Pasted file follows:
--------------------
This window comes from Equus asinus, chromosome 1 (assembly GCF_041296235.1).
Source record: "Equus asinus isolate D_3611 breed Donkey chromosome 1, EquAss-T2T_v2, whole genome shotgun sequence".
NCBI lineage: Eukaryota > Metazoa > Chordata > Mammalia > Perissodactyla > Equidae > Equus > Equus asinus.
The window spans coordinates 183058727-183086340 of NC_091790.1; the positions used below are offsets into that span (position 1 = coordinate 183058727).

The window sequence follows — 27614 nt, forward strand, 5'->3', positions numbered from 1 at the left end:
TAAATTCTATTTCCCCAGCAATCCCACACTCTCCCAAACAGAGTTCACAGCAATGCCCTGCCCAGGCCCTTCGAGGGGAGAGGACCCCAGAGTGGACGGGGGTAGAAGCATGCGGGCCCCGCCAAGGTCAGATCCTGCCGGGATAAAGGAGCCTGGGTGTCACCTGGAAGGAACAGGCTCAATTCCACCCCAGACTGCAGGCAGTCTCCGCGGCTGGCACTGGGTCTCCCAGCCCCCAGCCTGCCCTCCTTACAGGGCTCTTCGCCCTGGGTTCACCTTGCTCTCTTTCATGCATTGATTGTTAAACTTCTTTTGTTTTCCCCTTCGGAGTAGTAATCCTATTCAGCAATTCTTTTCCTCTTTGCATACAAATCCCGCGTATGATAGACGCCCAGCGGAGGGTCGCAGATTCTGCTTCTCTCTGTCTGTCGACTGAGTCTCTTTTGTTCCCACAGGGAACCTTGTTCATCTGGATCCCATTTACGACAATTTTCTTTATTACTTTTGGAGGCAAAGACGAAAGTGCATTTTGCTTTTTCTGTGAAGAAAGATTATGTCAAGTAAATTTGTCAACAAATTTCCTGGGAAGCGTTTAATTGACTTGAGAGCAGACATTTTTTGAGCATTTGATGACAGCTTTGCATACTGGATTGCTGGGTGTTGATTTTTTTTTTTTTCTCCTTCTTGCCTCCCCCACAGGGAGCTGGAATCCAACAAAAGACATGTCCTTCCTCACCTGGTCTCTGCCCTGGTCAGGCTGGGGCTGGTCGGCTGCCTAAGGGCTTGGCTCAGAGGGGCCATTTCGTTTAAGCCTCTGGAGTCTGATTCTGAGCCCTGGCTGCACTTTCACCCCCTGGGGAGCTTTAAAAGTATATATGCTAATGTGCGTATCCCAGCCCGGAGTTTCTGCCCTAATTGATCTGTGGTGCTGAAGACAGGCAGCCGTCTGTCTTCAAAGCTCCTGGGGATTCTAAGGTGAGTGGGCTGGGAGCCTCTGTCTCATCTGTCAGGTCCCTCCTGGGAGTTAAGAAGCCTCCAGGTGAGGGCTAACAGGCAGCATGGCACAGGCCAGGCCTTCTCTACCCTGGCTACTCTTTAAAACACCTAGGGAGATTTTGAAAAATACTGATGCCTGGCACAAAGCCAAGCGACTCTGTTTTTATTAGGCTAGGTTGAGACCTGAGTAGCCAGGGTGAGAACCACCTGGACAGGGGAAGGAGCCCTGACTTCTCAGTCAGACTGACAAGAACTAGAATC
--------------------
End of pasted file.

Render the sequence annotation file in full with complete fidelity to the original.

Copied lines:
This window comes from Equus asinus, chromosome 1 (assembly GCF_041296235.1).
Source record: "Equus asinus isolate D_3611 breed Donkey chromosome 1, EquAss-T2T_v2, whole genome shotgun sequence".
NCBI lineage: Eukaryota > Metazoa > Chordata > Mammalia > Perissodactyla > Equidae > Equus > Equus asinus.
The window spans coordinates 183058727-183086340 of NC_091790.1; the positions used below are offsets into that span (position 1 = coordinate 183058727).

The window sequence follows — 27614 nt, forward strand, 5'->3', positions numbered from 1 at the left end:
TAAATTCTATTTCCCCAGCAATCCCACACTCTCCCAAACAGAGTTCACAGCAATGCCCTGCCCAGGCCCTTCGAGGGGAGAGGACCCCAGAGTGGACGGGGGTAGAAGCATGCGGGCCCCGCCAAGGTCAGATCCTGCCGGGATAAAGGAGCCTGGGTGTCACCTGGAAGGAACAGGCTCAATTCCACCCCAGACTGCAGGCAGTCTCCGCGGCTGGCACTGGGTCTCCCAGCCCCCAGCCTGCCCTCCTTACAGGGCTCTTCGCCCTGGGTTCACCTTGCTCTCTTTCATGCATTGATTGTTAAACTTCTTTTGTTTTCCCCTTCGGAGTAGTAATCCTATTCAGCAATTCTTTTCCTCTTTGCATACAAATCCCGCGTATGATAGACGCCCAGCGGAGGGTCGCAGATTCTGCTTCTCTCTGTCTGTCGACTGAGTCTCTTTTGTTCCCACAGGGAACCTTGTTCATCTGGATCCCATTTACGACAATTTTCTTTATTACTTTTGGAGGCAAAGACGAAAGTGCATTTTGCTTTTTCTGTGAAGAAAGATTATGTCAAGTAAATTTGTCAACAAATTTCCTGGGAAGCGTTTAATTGACTTGAGAGCAGACATTTTTTGAGCATTTGATGACAGCTTTGCATACTGGATTGCTGGGTGTTGATTTTTTTTTTTTTCTCCTTCTTGCCTCCCCCACAGGGAGCTGGAATCCAACAAAAGACATGTCCTTCCTCACCTGGTCTCTGCCCTGGTCAGGCTGGGGCTGGTCGGCTGCCTAAGGGCTTGGCTCAGAGGGGCCATTTCGTTTAAGCCTCTGGAGTCTGATTCTGAGCCCTGGCTGCACTTTCACCCCCTGGGGAGCTTTAAAAGTATATATGCTAATGTGCGTATCCCAGCCCGGAGTTTCTGCCCTAATTGATCTGTGGTGCTGAAGACAGGCAGCCGTCTGTCTTCAAAGCTCCTGGGGATTCTAAGGTGAGTGGGCTGGGAGCCTCTGTCTCATCTGTCAGGTCCCTCCTGGGAGTTAAGAAGCCTCCAGGTGAGGGCTAACAGGCAGCATGGCACAGGCCAGGCCTTCTCTACCCTGGCTACTCTTTAAAACACCTAGGGAGATTTTGAAAAATACTGATGCCTGGCACAAAGCCAAGCGACTCTGTTTTTATTAGGCTAGGTTGAGACCTGAGTAGCCAGGGTGAGAACCACCTGGACAGGGGAAGGAGCCCTGACTTCTCAGTCAGACTGACAAGAACTAGAATC